African American Hero of the Day

African American Almanac
ISBN: 9781578593231

Who became a famous defendant in an 1857 U.S. Supreme Court case involving the Fugitive Slave Act?

  • After his first master died, his second master, John Emerson, moved him from Missouri to the free state of Illinois.
  • He was born in Southampton, Virginia, in 1795.
  • He worked variously as a handyman, farmhand, and dock worker.
  • While he did not win his case for freedom, the challenge to slave laws led to the end of the Missouri Compromise of 1820 that allowed the expansion of slavery into free states.

Dred Scott (1795-1858)


Born in Southampton, Virginia, his first name was simply "Sam." He worked as a farmhand, handyman, and dockworker, and moved with his master to Huntsville, Alabama, and later to St. Louis, Missouri. In 1831 his owner, Peter Blow, died, and he was bought by John Emerson, a surgeon in the U.S. Army. Sam accompanied his new master to Illinois (a free state) and Wisconsin (a territory). Sometime after 1836 he received permission to marry, and by 1848 he had changed his name to Dred Scott. At various times he attempted to buy his freedom or escape but was unsuccessful. In 1843 Emerson died and left his estate to his widow Irene Emerson, who also refused Scott his freedom. He then obtained the assistance of two attorneys who helped him to sue for his freedom in county court.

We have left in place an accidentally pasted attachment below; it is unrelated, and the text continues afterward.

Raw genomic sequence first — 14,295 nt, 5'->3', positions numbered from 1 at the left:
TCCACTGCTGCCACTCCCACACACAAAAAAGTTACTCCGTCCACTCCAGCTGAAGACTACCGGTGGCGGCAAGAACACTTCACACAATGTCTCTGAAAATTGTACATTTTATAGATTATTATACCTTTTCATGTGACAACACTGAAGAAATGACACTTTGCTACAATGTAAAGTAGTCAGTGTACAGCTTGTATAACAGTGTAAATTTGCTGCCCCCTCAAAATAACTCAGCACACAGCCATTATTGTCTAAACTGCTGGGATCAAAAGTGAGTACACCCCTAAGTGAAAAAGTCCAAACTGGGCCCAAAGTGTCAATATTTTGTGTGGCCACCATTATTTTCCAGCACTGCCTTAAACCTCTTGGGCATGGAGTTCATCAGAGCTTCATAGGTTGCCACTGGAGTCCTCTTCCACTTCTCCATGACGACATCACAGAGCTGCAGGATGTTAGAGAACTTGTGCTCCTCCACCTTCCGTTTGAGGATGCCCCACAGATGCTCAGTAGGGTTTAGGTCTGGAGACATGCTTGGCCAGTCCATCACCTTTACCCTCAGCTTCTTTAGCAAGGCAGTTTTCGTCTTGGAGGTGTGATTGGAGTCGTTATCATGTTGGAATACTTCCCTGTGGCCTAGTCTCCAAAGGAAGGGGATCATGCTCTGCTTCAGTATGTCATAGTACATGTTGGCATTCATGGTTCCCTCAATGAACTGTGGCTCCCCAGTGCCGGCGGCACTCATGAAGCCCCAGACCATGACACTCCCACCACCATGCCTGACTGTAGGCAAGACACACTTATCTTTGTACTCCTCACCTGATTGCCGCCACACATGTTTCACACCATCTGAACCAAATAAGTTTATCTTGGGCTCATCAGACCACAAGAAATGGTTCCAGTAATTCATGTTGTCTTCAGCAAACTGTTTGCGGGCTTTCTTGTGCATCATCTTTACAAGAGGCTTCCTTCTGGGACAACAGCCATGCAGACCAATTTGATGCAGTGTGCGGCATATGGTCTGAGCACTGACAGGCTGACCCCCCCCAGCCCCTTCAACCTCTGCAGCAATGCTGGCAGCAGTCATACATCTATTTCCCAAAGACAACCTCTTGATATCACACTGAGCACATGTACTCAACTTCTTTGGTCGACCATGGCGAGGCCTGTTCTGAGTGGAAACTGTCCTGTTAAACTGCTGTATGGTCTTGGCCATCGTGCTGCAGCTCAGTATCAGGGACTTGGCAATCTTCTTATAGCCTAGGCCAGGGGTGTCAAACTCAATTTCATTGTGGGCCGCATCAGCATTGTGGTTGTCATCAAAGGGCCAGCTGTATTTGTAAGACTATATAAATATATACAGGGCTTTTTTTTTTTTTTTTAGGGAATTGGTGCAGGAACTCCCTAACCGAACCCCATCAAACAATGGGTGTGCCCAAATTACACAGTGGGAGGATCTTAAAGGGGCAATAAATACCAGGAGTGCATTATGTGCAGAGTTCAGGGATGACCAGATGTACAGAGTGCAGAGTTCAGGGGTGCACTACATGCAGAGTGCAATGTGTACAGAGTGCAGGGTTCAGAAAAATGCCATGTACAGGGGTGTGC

Scott lost this case, but the verdict was set aside, and in 1847 he won a second trial on the grounds that his slave status had been nullified upon entering into a free state. Scott received financial backing and legal representation through the sons of Peter Blow, Irene Emerson's brother John Sanford, and her second husband Dr. C.C. Chaffee, all of whom apparently saw the case as an important challenge to slavery. In 1857 the U.S. Supreme Court ruled against Scott, stating that slaves were not legally citizens of the United States and therefore had no standing in the courts. Shortly after the decision was handed down Mrs. Emerson freed Scott. The case led to the nullification of the Missouri Compromise of 1820, allowing the expansion of slavery into formerly free territories. Scott died from tuberculosis in 1858.

From African American Almanac: 400 Years of Triumph, Courage and Excellence by Lean'tin Bracks, (c) 2012 Visible Ink Press(R). A wealth of milestones, inspiration, and challenges met . . .

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